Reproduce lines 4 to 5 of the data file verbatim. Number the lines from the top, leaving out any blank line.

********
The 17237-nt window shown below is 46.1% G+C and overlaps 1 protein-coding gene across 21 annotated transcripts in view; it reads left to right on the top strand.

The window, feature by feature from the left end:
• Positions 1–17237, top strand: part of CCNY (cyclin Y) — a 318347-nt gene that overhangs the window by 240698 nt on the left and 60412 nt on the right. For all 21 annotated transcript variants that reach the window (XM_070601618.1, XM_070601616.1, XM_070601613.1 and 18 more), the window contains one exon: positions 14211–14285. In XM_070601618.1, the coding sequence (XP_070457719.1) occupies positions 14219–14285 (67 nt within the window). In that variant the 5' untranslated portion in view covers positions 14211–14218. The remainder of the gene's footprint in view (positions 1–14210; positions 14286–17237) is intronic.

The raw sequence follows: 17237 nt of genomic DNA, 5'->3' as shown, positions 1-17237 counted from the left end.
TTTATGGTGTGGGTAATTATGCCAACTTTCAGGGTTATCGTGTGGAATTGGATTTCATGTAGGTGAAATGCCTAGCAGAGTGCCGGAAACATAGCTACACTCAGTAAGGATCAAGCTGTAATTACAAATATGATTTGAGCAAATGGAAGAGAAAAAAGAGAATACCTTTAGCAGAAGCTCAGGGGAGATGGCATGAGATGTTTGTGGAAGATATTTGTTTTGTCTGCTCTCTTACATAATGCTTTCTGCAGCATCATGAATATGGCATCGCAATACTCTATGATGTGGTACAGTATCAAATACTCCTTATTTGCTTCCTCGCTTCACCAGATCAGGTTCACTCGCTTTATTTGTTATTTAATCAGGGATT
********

The raw sequence follows: 17237 nt of genomic DNA, 5'->3' as shown, positions 1-17237 counted from the left end.
TTTATGGTGTGGGTAATTATGCCAACTTTCAGGGTTATCGTGTGGAATTGGATTTCATGTAGGTGAAATGCCTAGCAGAGTGCCGGAAACATAGCTACACTCAGTAAGGATCAAGCTGTAATTACAAATATGATTTGAGCAAATGGAAGAGAAAAAAGAGAATACCTTTAGCAGAAGCTCAGGGGAGATGGCATGAGATGTTTGTGGAAGATATTTGTTTTGTCTGCTCTCTTACATAATGCTTTCTGCAGCATCATGAATATGGCATCGCAATACTCTATGATGTGGTACAGTATCAAATACTCCTTATTTGCTTCCTCGCTTCACCAGATCAGGTTCACTCGCTTTATTTGTTATTTAATCAGGGATT